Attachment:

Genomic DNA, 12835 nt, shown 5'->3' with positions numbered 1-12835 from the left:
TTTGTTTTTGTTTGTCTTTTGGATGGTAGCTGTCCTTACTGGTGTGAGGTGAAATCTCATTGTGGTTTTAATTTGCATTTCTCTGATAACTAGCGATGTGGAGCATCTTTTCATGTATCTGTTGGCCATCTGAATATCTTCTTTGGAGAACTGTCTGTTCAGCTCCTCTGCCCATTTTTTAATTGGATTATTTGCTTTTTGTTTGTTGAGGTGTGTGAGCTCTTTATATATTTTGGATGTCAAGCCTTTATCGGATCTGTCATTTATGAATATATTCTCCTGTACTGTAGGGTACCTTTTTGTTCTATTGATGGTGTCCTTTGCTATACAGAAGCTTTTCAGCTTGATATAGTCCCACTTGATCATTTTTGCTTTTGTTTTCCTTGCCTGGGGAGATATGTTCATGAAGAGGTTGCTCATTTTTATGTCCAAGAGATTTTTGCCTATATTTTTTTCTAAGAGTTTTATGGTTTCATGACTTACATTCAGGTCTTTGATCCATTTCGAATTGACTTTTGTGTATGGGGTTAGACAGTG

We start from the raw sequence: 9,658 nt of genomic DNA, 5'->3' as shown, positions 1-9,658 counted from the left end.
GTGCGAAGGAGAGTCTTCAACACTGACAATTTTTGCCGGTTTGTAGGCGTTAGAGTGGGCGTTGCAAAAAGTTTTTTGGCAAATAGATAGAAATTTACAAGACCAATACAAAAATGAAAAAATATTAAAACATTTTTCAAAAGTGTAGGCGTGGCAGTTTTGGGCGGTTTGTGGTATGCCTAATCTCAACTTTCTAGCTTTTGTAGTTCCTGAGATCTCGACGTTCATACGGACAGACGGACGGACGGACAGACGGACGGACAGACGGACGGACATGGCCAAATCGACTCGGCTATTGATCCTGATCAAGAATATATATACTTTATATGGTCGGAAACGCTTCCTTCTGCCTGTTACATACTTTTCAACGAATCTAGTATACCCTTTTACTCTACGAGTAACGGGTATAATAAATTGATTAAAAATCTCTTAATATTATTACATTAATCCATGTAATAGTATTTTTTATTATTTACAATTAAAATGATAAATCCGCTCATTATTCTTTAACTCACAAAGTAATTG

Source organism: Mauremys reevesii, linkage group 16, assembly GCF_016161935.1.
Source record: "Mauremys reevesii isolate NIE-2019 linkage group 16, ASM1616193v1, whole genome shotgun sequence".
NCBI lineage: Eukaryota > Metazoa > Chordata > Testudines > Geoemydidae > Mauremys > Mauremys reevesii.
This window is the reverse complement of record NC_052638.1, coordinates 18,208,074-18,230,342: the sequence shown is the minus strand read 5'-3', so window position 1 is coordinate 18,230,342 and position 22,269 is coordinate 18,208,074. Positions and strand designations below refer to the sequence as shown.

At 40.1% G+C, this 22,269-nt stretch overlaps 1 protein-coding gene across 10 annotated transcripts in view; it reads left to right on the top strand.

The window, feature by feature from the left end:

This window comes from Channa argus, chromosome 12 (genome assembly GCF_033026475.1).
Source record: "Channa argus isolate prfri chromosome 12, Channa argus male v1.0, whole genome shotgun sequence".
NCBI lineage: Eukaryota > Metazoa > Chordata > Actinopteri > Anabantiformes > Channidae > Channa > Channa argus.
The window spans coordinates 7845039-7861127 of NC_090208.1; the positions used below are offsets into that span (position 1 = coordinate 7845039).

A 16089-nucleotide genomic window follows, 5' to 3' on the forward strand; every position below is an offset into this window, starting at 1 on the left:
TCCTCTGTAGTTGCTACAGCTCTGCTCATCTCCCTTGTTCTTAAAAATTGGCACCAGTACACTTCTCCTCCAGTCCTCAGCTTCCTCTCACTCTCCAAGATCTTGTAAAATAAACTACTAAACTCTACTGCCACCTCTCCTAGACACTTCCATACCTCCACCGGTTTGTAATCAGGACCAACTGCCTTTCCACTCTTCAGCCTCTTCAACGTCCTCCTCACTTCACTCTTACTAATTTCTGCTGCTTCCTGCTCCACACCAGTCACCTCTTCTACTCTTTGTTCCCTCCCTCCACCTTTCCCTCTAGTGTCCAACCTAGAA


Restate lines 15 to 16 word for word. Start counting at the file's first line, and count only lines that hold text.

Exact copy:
A 16089-nucleotide genomic window follows, 5' to 3' on the forward strand; every position below is an offset into this window, starting at 1 on the left:
TCCTCTGTAGTTGCTACAGCTCTGCTCATCTCCCTTGTTCTTAAAAATTGGCACCAGTACACTTCTCCTCCAGTCCTCAGCTTCCTCTCACTCTCCAAGATCTTGTAAAATAAACTACTAAACTCTACTGCCACCTCTCCTAGACACTTCCATACCTCCACCGGTTTGTAATCAGGACCAACTGCCTTTCCACTCTTCAGCCTCTTCAACGTCCTCCTCACTTCACTCTTACTAATTTCTGCTGCTTCCTGCTCCACACCAGTCACCTCTTCTACTCTTTGTTCCCTCCCTCCACCTTTCCCTCTAGTGTCCAACCTAGAA